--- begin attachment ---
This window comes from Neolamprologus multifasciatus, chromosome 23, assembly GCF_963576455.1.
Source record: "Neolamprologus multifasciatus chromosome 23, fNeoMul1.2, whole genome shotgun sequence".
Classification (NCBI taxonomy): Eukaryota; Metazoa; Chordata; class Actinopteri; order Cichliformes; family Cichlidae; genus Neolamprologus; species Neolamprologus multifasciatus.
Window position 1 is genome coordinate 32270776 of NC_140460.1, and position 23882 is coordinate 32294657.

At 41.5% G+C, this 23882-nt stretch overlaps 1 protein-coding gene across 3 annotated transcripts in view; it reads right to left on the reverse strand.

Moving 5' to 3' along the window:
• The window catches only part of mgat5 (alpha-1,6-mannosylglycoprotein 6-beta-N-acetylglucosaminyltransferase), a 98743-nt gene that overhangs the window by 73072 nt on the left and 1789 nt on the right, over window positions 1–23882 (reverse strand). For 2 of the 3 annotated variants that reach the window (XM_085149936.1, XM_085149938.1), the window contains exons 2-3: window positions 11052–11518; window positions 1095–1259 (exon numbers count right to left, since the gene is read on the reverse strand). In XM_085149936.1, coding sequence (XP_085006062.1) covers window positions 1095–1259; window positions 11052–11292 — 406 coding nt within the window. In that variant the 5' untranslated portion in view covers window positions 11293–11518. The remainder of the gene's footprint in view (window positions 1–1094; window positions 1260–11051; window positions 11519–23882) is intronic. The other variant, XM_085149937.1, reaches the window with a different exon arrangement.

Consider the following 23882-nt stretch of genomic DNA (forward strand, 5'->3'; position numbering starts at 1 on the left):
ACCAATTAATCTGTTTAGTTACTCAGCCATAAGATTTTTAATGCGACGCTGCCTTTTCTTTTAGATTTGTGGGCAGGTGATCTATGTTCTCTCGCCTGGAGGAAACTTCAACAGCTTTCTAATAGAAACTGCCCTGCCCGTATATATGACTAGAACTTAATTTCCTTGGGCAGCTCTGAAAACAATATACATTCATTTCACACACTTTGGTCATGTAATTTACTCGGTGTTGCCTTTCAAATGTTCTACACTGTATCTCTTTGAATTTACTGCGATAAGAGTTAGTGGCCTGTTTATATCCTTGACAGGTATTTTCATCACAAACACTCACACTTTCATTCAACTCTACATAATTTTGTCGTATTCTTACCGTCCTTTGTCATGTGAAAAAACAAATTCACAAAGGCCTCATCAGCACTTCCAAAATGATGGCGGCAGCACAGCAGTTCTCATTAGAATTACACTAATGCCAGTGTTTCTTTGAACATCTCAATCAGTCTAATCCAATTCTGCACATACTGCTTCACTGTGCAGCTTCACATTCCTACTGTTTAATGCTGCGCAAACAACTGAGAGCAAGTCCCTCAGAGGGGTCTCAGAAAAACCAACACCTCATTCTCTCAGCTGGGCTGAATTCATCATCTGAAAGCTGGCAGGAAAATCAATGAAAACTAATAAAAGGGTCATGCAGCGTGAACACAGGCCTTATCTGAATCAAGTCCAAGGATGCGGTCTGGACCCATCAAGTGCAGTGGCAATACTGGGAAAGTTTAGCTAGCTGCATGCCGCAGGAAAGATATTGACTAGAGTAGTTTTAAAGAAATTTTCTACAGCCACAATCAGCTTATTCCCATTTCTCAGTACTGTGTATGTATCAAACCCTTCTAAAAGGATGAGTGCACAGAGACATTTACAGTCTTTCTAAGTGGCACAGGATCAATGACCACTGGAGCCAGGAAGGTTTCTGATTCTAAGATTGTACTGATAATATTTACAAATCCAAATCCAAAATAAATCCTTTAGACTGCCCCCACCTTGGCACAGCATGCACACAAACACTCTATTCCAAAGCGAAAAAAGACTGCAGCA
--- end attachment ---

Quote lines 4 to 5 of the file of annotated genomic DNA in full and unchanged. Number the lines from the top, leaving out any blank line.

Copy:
Window position 1 is genome coordinate 32270776 of NC_140460.1, and position 23882 is coordinate 32294657.

At 41.5% G+C, this 23882-nt stretch overlaps 1 protein-coding gene across 3 annotated transcripts in view; it reads right to left on the reverse strand.